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The technique can also be used to tát determine the properties of an unknown distribution . Measurements pertaining to tát multipole moments may be taken and used to tát infer properties of the underlying distribution. This technique applies to tát small objects such as molecules,^{[2]}^{[3]}
but has also been applied to tát the universe itself,^{[4]} being for example the technique employed by the WMAP and Planck experiments to tát analyze the cosmic microwave background radiation.

## History[edit]

In works believed to tát stem from Ancient Greece, the concept of a moment is alluded to tát by the word ῥοπή (*rhopḗ*, lit. "inclination") and composites lượt thích ἰσόρροπα (*isorropa*, lit. "of equal inclinations").^{}[5]^{[6]}^{[7]} The context of these works is mechanics and geometry involving the lever.^{[8]} In particular, in extant works attributed to tát Archimedes, the moment is pointed out in phrasings like:

- "Commensurable magnitudes (σύμμετρα μεγέθεα) [A and B] are equally balanced (ἰσορροπέοντι)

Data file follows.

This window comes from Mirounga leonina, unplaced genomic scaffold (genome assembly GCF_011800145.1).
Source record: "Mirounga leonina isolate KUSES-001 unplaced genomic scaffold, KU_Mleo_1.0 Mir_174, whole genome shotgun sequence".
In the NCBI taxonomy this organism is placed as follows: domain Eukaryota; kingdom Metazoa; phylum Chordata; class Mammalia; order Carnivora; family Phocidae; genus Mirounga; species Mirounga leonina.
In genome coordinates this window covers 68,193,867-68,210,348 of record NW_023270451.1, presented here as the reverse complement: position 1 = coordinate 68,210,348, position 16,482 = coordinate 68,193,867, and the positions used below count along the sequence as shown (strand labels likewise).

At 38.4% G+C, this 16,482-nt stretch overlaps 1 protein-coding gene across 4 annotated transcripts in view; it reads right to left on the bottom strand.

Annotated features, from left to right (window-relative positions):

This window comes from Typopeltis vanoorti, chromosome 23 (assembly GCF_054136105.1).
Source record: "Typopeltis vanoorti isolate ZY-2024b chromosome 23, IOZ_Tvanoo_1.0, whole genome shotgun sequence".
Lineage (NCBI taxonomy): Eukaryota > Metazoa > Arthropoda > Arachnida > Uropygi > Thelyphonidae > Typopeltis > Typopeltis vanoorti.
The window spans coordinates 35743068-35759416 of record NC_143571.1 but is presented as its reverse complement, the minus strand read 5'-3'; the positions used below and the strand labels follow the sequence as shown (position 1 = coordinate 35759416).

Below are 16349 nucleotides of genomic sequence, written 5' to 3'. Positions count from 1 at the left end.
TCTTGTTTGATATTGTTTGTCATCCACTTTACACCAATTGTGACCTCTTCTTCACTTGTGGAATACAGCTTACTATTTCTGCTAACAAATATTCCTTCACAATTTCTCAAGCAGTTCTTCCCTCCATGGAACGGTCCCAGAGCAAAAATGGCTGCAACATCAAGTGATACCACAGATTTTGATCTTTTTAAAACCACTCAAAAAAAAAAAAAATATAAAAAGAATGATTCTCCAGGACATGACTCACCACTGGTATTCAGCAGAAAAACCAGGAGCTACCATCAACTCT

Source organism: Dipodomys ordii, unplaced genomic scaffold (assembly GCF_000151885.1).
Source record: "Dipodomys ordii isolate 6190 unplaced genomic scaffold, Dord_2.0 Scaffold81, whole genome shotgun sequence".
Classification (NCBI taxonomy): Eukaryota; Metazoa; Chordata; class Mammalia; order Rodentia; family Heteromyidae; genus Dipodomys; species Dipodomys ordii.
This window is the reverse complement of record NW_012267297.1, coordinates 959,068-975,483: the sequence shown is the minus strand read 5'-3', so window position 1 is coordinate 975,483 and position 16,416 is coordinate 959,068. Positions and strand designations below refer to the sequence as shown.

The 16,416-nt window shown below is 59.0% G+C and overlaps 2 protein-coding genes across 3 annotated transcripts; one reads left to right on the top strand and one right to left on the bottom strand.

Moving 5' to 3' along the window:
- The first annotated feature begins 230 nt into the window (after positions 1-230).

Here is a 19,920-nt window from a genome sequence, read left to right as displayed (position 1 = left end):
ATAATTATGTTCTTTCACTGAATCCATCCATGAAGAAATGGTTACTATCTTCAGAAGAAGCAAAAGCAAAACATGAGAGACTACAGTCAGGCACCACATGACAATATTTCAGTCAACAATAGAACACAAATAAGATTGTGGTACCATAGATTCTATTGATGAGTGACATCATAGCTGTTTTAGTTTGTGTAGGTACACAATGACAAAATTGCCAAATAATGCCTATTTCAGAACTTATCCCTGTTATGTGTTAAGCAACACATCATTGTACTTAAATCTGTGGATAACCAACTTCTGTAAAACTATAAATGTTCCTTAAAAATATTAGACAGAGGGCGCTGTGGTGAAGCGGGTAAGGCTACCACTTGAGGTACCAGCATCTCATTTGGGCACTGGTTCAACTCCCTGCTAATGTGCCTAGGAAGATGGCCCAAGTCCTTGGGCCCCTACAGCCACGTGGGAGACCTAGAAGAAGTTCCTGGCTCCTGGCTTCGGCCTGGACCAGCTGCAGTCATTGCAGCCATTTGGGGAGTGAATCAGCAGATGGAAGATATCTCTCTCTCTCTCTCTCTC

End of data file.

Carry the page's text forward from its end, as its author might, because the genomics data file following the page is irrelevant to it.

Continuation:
^{[a]}if their distances [to the center Γ, i.e., ΑΓ and ΓΒ] are inversely proportional (ἀντιπεπονθότως) to tát their weights (βάρεσιν)."^{[6]}^{[9]}

Moreover, in extant texts such as *The Method of Mechanical Theorems*, moments are used to tát infer the center of gravity, area, and volume of geometric figures.

In 1269, William of Moerbeke translates various works of Archimedes and Eutocious into Latin. The term ῥοπή is transliterated into *ropen*.^{[6]}

Around 1450, Jacobus Cremonensis translates ῥοπή in similar texts into the Latin term *momentum* (lit. "movement"^{[10]}). The same term is kept in a 1501 translation by Giorgio Valla, and subsequently by Francesco Maurolico, Federico Commandino, Guidobaldo del Monte, Adriaan cầu xin Roomen, Florence Rivault, Francesco Buonamici, Marin Mersenne^{[5]}, and Galileo Galilei. That said, why was the word *momentum* chosen for the translation? One clue, according to tát Treccani, is that *momento* in Medieval Italy, the place the early translators lived, in a transferred sense meant both a "moment of time" and a "moment of weight" (a small amount of weight that turns the scale).^{[b]}